Background: Forehead skin is often insufficient to use for nasal reconstruction because of a low hairline. In addition, skin graft used to repair donor-site defects results in obvious mismatched patches, whereas healing by secondary intention of donor-site defects causes conspicuous scars. To make up for the shortage of forehead skin used for nasal reconstruction and primary donor-site defect closure, the authors challenged the conventional idea of late shrinkage of expanded forehead flaps for nasal construction, and suggest a technique combining extended forehead skin expansion with single-stage nasal subunit plasty.
Methods: This technique was applied to 43 patients for nasal reconstruction over a 9-year period. The technique consists of three stages: extended forehead skin expansion, single-stage nasal contouring and subunit plasty, and pedicle restoration. All cases were followed for at least 12 months. Outcomes were evaluated in terms of aesthetics, function, and donor-site aesthetics.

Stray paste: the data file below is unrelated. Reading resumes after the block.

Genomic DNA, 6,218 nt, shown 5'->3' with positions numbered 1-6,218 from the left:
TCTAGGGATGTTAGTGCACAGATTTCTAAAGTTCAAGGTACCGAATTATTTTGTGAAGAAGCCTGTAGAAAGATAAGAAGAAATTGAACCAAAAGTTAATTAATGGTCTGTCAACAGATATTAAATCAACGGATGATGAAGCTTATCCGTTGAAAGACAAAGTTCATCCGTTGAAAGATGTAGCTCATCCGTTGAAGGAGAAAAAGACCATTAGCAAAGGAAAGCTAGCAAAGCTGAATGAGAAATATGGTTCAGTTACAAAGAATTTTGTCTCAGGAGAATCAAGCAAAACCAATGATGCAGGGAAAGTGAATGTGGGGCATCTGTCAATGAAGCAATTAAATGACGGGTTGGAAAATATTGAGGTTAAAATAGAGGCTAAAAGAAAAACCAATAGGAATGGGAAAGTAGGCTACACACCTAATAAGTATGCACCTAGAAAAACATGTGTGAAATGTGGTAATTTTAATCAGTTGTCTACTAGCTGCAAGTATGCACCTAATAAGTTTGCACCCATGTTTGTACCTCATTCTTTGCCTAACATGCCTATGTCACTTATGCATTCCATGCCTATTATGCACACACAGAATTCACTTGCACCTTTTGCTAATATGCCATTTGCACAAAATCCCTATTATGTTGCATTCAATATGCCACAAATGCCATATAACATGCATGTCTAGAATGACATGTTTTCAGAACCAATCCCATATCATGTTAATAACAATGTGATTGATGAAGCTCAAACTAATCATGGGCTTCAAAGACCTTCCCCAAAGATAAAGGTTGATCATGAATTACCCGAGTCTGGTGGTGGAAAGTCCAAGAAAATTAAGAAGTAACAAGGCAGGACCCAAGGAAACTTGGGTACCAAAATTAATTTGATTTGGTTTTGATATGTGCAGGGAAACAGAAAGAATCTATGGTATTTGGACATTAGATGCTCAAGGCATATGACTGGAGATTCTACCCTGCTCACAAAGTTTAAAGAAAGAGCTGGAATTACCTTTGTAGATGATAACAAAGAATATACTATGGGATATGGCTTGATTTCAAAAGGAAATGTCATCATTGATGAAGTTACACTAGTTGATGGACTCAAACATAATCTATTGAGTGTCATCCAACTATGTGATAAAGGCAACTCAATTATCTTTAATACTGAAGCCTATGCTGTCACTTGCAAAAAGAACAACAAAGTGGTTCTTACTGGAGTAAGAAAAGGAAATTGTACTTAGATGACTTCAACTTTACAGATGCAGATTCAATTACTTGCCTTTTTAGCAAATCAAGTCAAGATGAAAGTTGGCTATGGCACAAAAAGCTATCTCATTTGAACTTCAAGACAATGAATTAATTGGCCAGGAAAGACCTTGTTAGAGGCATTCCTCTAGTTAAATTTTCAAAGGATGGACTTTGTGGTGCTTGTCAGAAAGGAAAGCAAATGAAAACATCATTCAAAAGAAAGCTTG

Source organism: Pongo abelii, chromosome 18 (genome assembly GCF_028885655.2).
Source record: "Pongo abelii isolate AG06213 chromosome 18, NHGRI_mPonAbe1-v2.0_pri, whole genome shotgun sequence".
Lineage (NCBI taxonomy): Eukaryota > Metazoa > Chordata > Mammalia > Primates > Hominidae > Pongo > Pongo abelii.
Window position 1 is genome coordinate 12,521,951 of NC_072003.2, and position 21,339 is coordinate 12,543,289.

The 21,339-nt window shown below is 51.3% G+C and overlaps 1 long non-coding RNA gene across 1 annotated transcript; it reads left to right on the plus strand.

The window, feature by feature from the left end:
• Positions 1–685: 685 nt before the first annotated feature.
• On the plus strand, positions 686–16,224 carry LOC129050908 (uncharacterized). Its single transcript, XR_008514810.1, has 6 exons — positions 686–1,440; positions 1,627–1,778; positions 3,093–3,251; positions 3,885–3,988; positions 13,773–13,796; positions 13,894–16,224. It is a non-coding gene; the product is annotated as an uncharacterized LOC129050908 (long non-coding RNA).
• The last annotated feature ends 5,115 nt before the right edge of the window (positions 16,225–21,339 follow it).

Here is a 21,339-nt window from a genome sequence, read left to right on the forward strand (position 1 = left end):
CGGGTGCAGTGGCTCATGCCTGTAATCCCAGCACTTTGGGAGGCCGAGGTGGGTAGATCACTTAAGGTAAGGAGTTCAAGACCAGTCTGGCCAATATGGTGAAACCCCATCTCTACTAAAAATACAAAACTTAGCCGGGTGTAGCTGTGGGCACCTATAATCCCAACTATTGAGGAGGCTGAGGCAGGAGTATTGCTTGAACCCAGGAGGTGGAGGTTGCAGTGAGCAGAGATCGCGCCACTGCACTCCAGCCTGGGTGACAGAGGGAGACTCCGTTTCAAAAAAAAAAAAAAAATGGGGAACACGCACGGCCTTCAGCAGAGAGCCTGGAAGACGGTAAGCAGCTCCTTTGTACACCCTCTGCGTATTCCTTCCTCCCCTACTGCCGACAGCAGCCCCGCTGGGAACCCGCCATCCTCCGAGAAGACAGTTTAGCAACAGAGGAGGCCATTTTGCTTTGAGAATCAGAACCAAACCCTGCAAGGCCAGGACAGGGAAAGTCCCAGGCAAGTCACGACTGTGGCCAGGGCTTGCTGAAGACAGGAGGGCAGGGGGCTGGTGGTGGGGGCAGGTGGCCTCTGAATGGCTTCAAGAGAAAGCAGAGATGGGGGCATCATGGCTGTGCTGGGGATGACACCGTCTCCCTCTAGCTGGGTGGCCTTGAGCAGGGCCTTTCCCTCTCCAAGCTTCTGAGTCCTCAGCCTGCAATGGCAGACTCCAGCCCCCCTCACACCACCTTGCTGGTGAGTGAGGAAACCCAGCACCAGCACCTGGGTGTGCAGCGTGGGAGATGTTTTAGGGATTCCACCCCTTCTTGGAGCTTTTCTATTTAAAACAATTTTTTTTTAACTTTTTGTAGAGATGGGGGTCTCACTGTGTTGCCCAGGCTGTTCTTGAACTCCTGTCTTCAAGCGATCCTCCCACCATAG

Results: No secondary shrinkage occurred in any of the cases. Eighty-one percent of the patients assessed themselves as satisfactory for aesthetics, 70 percent assessed themselves as satisfactory for function, and 77 percent assessed themselves as satisfactory for donor-site aesthetics. The complications included minor brow elevation (five cases), L-strut distortion (four cases), stuffiness of the nostrils (four cases), flap hyperpigmentation (one case), flap skin paleness (one case), and alar graft extrusion (one case).
Conclusion: The combination of extended forehead skin expansion with single-stage nasal subunit plasty overcomes the defect of late shrinkage of an expanded flap for nasal reconstruction and achieved satisfactory results in aesthetics (nose and donor site) and function.